Feminism and LGBT
The right to be different
The women’s movement, homosexuals and people who do not wish to commit to a traditional gender order have often supported one another. In concrete politics, however, the alliance also raises problems. Historian Miriam Gebhardt’s assessment.
A quick look at current political developments in Germany suffices to illustrate that feminism, on the one hand, and representatives of the rights of homo-, bi-, trans- and inter-sexuals (LGBT), on the other, have much in common. Above all, they have common opponents: the new political party, Alternative for Germany (AfD), whose populism is increasingly successful, satisfies its clientele with repeated condemnations of feminism, gays, lesbians, transsexuals and the gender sciences.
The “new right-wingers” may well live in the present, and its ranks may include high officials with homosexual leanings or alternative family concepts, but they nevertheless lump together everything that sounds like feminism, sexual deviation and a blurring of borders between feminine and masculine. This has to do not so much with bourgeois family values as with a battle cry that currently can be instrumentalized skilfully in German society and the media: “gender mania”.
The common points are obviousThe desire to kill, as it were, all threatening social developments with one stone, is not just the result of anxieties and conspiracy theories. In actual fact, historically the women’s movement and LGBT formed an alliance at an early stage. The common points were obvious: equality of the sexes and the right to digress from supposedly natural role models, both externally and as regards sexual preferences. Together they denounced that the whole of culture up to and including language, and power relations above all presupposed heterosexuality as the supposed norm.
It started in the 1970s with a demonstrative alliance between feminists and homosexual women in the so-called New Women’s Movement, the hope being that lesbians could fights against their oppression as women and their marginalisation as homosexuals with the support of feminism. At the same time, women could liberate themselves from that oppression by making themselves sexually independent of men: same-sex love as a political decision, as a weapon against the patriarchy.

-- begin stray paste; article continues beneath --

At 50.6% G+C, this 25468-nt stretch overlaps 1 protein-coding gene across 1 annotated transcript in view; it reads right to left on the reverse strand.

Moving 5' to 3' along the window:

Homosexuality as a fault line in feminismThe linking of emancipation and homosexuality underscored the important role of “sexual politics” for the women’s movement. That term was coined by the US-American literary scientist and feminist Kate Millett in the 1960s and it described sexuality as being at the core of the oppression of women. The next step was the idea that transgender could subvert the binary and asymmetrical gender system: when people cannot be clearly designated as women or men does it not automatically mean the end of male dominance?
These developments were highly fruitful for the theoretical debates, but not always in concrete women’s politics. The most famous and politically effective German feminist, Alice Schwarzer, experienced the dilemma herself. When placing herself at the head of the movement, she was aware that people would be all too willing to pin the stigma of homosexuality on feminists. After all, it seemed that men could only bear the critique of patriarchy by imputing that women’s rights’ advocates were lesbians and man-haters. Presumably for this reason – to avoid the movement being attacked even more – Alice Schwarzer decided to keep her own sexual orientation secret at the time. Which in turn was an insult to her lesbian allies. For many a female activist in the 1970s the issue of homosexuality became a fault line.
Identity struggles and a new pluralismMeantime the identity struggles and the new pluralism in the movement are reflected in the term “queer feminism”. Society has begun to reconcile the legal system and family policy with individual life situations and different life styles. Since 2013 it has been easier for transsexuals to have their gender changed in their passports. In Germany, however, the so-called binary gender system is still valid, and in that binarism every person has, at least formally, to explicitly assign themselves the one or other category, with all the consequences this has.
As long as this is the case, the demands of the feminists to be permitted to develop in the social world free of any social and cultural gender ascription will remain an issue. The unease at the inequality rendered visible in gender promises to spur intensive debate in the future. This will be ensued not least by the common political opponents.